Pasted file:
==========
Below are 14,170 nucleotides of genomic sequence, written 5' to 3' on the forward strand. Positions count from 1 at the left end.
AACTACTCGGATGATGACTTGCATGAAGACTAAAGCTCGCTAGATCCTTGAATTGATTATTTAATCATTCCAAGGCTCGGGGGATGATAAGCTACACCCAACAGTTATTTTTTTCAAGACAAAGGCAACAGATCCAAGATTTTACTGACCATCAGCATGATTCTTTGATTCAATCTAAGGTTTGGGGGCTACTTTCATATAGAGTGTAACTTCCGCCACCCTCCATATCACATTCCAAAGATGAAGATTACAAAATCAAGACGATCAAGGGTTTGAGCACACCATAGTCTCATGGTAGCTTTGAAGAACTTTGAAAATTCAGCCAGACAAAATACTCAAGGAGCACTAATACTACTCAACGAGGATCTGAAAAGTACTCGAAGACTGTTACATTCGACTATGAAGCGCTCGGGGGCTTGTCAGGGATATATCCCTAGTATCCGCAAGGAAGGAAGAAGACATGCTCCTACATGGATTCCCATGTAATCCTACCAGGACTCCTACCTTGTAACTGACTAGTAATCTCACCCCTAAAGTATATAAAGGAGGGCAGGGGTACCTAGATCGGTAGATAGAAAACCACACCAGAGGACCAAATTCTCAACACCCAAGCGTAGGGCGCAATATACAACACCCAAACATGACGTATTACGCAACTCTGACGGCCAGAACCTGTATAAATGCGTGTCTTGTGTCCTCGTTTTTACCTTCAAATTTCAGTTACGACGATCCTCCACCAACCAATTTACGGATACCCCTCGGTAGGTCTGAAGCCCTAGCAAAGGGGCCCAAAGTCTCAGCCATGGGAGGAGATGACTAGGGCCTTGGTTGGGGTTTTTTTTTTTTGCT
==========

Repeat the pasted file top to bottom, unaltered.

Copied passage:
Below are 14,170 nucleotides of genomic sequence, written 5' to 3' on the forward strand. Positions count from 1 at the left end.
AACTACTCGGATGATGACTTGCATGAAGACTAAAGCTCGCTAGATCCTTGAATTGATTATTTAATCATTCCAAGGCTCGGGGGATGATAAGCTACACCCAACAGTTATTTTTTTCAAGACAAAGGCAACAGATCCAAGATTTTACTGACCATCAGCATGATTCTTTGATTCAATCTAAGGTTTGGGGGCTACTTTCATATAGAGTGTAACTTCCGCCACCCTCCATATCACATTCCAAAGATGAAGATTACAAAATCAAGACGATCAAGGGTTTGAGCACACCATAGTCTCATGGTAGCTTTGAAGAACTTTGAAAATTCAGCCAGACAAAATACTCAAGGAGCACTAATACTACTCAACGAGGATCTGAAAAGTACTCGAAGACTGTTACATTCGACTATGAAGCGCTCGGGGGCTTGTCAGGGATATATCCCTAGTATCCGCAAGGAAGGAAGAAGACATGCTCCTACATGGATTCCCATGTAATCCTACCAGGACTCCTACCTTGTAACTGACTAGTAATCTCACCCCTAAAGTATATAAAGGAGGGCAGGGGTACCTAGATCGGTAGATAGAAAACCACACCAGAGGACCAAATTCTCAACACCCAAGCGTAGGGCGCAATATACAACACCCAAACATGACGTATTACGCAACTCTGACGGCCAGAACCTGTATAAATGCGTGTCTTGTGTCCTCGTTTTTACCTTCAAATTTCAGTTACGACGATCCTCCACCAACCAATTTACGGATACCCCTCGGTAGGTCTGAAGCCCTAGCAAAGGGGCCCAAAGTCTCAGCCATGGGAGGAGATGACTAGGGCCTTGGTTGGGGTTTTTTTTTTTTGCT